It is a pleasure to be able to approach and study the prints. I was struck by the grit, and the sheer old-school photographic-ness of them. Too, there is something to be said for being alone in a gallery with this imagery, being able to walk up to and away from it, to see the actual artifact.

Kudos to SPAO for bringing this exhibition to Kapital City. It is the first in SPAO’s new series of annual exhibitions that feature an international artist. I look forward to seeing where they go from here with this program.

Roger Ballen

drool. will be taking a summer vacation.

Regular programming will resume September 2nd.

Of course, that’s not to say there won’t be some kind os special, one-off episodes appearing between now and then. There might be. I don’t know.

Best way to make sure you don’t miss an episode? Follow me on Facebook, Twitter, Instagram, where I’ll post about new drool. episodes (and other stuff too).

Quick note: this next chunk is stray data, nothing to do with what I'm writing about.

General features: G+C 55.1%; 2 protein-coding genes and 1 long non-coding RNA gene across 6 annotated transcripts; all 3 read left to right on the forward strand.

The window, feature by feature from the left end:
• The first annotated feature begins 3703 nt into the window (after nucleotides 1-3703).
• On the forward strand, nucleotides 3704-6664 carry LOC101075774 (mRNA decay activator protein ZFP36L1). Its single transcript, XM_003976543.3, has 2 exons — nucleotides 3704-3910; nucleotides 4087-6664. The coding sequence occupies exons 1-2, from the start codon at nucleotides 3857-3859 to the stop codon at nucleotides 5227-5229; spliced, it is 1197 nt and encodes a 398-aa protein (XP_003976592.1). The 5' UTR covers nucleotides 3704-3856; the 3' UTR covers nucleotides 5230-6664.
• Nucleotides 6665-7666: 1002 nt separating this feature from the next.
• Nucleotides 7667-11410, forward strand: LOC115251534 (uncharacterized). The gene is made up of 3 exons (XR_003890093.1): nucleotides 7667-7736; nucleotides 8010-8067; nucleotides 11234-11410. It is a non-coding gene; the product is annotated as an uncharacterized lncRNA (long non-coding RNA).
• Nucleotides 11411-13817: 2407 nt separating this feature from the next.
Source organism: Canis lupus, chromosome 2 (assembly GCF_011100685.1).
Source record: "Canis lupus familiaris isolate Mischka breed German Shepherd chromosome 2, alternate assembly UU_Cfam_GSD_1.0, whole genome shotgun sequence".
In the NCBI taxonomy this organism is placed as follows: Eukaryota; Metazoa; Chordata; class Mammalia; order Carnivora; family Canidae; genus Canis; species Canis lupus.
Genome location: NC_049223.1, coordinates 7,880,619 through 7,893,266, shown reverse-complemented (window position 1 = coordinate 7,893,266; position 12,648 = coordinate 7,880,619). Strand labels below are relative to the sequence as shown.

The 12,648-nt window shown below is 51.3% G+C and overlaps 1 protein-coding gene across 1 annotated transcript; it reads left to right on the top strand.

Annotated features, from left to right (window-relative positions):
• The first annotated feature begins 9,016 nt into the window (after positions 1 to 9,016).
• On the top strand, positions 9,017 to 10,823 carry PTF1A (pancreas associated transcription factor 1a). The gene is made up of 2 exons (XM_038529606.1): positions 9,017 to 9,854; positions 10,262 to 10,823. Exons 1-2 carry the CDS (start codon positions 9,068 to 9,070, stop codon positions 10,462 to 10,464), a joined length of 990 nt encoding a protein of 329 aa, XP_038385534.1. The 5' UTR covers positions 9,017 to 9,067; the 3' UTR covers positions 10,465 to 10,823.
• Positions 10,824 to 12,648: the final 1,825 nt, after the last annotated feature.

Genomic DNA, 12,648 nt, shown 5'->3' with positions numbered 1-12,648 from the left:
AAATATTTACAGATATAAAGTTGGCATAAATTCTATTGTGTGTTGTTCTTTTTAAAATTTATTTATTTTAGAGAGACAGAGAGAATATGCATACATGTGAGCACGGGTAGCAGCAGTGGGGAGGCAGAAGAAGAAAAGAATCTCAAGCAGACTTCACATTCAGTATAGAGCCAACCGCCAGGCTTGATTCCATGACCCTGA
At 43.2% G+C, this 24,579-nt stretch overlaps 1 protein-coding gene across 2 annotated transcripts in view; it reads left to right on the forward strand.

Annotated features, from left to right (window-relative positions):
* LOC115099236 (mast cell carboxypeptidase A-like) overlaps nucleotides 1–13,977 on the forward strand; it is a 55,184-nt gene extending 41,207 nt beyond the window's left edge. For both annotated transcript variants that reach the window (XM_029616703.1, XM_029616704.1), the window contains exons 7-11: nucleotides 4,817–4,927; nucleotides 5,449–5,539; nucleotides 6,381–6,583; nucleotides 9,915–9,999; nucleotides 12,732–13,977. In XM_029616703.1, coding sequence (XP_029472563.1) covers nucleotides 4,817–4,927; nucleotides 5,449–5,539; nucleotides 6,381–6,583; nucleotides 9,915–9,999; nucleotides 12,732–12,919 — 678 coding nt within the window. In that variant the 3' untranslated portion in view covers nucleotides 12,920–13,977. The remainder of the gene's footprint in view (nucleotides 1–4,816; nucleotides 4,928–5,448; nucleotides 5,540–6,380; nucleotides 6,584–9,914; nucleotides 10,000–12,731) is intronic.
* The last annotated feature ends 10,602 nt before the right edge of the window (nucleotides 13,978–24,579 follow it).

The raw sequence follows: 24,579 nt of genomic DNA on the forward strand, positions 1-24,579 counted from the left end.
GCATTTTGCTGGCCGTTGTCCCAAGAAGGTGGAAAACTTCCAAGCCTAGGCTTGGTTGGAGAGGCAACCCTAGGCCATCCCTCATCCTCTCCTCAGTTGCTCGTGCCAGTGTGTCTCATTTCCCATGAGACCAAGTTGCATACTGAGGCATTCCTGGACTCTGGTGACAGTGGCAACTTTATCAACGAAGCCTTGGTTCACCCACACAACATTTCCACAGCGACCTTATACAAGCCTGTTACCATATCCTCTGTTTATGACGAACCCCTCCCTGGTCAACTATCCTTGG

Enjoy the summer.


When I began my latest project, back before Trump was elected, or even running to be, President of the USA, I was calling it The Future.

That, what the future might look (and feel) like, was what I was trying to show, was the thought I was holding in my head as I went about shooting and sequencing the images.

But as I got deeper into the thing that title, The Future, seemed  too proscriptive, didn’t leave enough room for the viewer to wonder. And leaving room for the viewer to wonder is, in my opinion, central to art.

At any rate, about 9 months ago I decided to call the work After the Fact.
That seemed a more open-ended title, with some future, some outcome, being merely implied. People looking at the work might wonder, “After what fact?”.